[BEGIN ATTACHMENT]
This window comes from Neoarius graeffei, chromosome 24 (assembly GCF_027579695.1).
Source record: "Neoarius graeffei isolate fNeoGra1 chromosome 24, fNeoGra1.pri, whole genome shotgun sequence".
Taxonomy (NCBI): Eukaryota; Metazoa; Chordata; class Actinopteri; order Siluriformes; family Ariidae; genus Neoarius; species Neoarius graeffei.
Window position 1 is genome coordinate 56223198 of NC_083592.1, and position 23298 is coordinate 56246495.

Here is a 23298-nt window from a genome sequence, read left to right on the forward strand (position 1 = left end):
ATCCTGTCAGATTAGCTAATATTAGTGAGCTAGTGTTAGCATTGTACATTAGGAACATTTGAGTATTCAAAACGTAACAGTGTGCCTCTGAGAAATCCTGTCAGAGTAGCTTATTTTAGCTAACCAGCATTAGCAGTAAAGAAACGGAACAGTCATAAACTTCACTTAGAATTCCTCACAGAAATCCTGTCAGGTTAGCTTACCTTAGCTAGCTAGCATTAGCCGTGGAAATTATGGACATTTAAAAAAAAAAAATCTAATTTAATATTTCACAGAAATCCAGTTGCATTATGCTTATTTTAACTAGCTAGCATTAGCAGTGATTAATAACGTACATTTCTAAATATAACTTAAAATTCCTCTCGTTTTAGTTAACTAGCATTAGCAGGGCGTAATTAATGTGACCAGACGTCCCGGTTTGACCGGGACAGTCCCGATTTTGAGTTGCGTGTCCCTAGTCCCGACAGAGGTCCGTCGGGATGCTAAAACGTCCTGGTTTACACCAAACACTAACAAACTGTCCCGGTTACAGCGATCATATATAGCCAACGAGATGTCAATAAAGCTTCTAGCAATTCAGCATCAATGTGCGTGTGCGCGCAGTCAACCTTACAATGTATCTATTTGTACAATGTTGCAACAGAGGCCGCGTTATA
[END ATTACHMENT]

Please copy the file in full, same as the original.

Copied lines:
This window comes from Neoarius graeffei, chromosome 24 (assembly GCF_027579695.1).
Source record: "Neoarius graeffei isolate fNeoGra1 chromosome 24, fNeoGra1.pri, whole genome shotgun sequence".
Taxonomy (NCBI): Eukaryota; Metazoa; Chordata; class Actinopteri; order Siluriformes; family Ariidae; genus Neoarius; species Neoarius graeffei.
Window position 1 is genome coordinate 56223198 of NC_083592.1, and position 23298 is coordinate 56246495.

Here is a 23298-nt window from a genome sequence, read left to right on the forward strand (position 1 = left end):
ATCCTGTCAGATTAGCTAATATTAGTGAGCTAGTGTTAGCATTGTACATTAGGAACATTTGAGTATTCAAAACGTAACAGTGTGCCTCTGAGAAATCCTGTCAGAGTAGCTTATTTTAGCTAACCAGCATTAGCAGTAAAGAAACGGAACAGTCATAAACTTCACTTAGAATTCCTCACAGAAATCCTGTCAGGTTAGCTTACCTTAGCTAGCTAGCATTAGCCGTGGAAATTATGGACATTTAAAAAAAAAAAATCTAATTTAATATTTCACAGAAATCCAGTTGCATTATGCTTATTTTAACTAGCTAGCATTAGCAGTGATTAATAACGTACATTTCTAAATATAACTTAAAATTCCTCTCGTTTTAGTTAACTAGCATTAGCAGGGCGTAATTAATGTGACCAGACGTCCCGGTTTGACCGGGACAGTCCCGATTTTGAGTTGCGTGTCCCTAGTCCCGACAGAGGTCCGTCGGGATGCTAAAACGTCCTGGTTTACACCAAACACTAACAAACTGTCCCGGTTACAGCGATCATATATAGCCAACGAGATGTCAATAAAGCTTCTAGCAATTCAGCATCAATGTGCGTGTGCGCGCAGTCAACCTTACAATGTATCTATTTGTACAATGTTGCAACAGAGGCCGCGTTATA